Douglas Farah takes note of a most significant letter from Rep. Frank Wolf (Virginia Republican) to the president of Georgetown University, John DeGioia. Rep. Wolf writes that he was perturbed by a December 2007 Washington Times story that reported on the millions Saudi "Prince" Alwaleed bin Talal--the same Saudi chieftain whose check Rudy turned down after 9/11--has bestowed on American universities. (Talal's oil-y largesse includes $20 million apiece to Harvard and Georgetown.) In the rest of the letter, Rep. Wolf is basically inquiring into whether Talal has gotten his (hush) money's worth from Georgetown.
This is an excellent question--particularly since, as Farah reminds us, the money went to Georgetown's Center For Muslim Christian Understanding
"led by Dr. John Esposito, a long-time supporter of the international Muslim Brotherhood." Farah continues: "Esposito has served on the boards of numerous Muslim Brotherhood-linked organizations (USAR in the United States, IIPT in Great Britain, run by open Hamas supporter Azzam Tamimi, etc.) while defending Sami al Arian, Yousef al Qaradawi, and on and on."
Rep Wolf writes:
Specifically, I would like to know if the center has produced any analysis critical of the Kingdom of Saudi Arabia, for example, in the fields of human rights, religious freedom, freedom of expression, women's rights, minority rights, protections for foreign workers, due process and the rule of law.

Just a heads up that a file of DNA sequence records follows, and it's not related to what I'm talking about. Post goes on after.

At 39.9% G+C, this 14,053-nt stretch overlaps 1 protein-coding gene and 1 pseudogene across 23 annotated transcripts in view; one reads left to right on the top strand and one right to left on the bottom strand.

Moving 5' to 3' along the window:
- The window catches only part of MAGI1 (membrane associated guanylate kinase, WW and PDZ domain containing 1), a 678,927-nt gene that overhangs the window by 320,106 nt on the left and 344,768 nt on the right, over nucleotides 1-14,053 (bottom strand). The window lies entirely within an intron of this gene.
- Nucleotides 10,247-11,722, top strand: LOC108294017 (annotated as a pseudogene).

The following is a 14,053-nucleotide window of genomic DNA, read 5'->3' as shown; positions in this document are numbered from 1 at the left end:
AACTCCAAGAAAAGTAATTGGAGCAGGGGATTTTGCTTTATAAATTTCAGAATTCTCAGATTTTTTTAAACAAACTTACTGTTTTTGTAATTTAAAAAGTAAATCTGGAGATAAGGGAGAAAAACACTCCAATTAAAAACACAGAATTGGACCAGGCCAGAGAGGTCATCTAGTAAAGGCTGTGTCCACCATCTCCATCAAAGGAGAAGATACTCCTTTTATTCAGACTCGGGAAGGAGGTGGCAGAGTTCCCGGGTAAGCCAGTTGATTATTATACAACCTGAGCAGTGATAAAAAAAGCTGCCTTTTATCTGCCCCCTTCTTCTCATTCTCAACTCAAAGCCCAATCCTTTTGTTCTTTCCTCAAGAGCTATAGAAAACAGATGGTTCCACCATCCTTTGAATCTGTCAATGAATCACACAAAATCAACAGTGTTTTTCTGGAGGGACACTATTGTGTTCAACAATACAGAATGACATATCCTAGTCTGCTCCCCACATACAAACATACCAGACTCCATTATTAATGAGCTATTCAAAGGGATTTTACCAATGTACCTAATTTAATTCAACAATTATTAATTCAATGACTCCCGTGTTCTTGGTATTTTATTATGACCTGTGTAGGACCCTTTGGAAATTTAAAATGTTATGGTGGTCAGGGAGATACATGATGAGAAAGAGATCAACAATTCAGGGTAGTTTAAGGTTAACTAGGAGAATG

It is also important to know if the center has examined Saudi links to extremism and terrorism, including the relationship between Saudi public education and the Kingdom-supported clerical establishment, on the one hand, and the rise of anti-American attitudes, extremism and violence in the Muslim world, on the other.
I also would lask whether the center has examined and produced any critical study of the controversial religious textbooks produced by the government of Saudi Arabia that have been cited by the State Department, the U.S. Commission on International Religious Freedom and non-governmental groups for propagating extreme intolerance? Has it published anything on the impact of the Kingdom's dissemination of such texts throughout much of the world?
Finally, I request information on whether any of the Saudi-source funds have been used in the training, briefing and education of those going into or currently employed by the U.S. government.
What in tarnation is going on up on Capitol Hill? First, Rep. Sue Myrick (North Carolina Republican) stands up for Stephen Coughlin; now, Rep. Wolf is following the Saudi money trail onto our campuses. Looks as if Congress--a couple of patriotic congressmen, anyhow--is beginning to take its post-9/11 oversight reponsibilities seriously.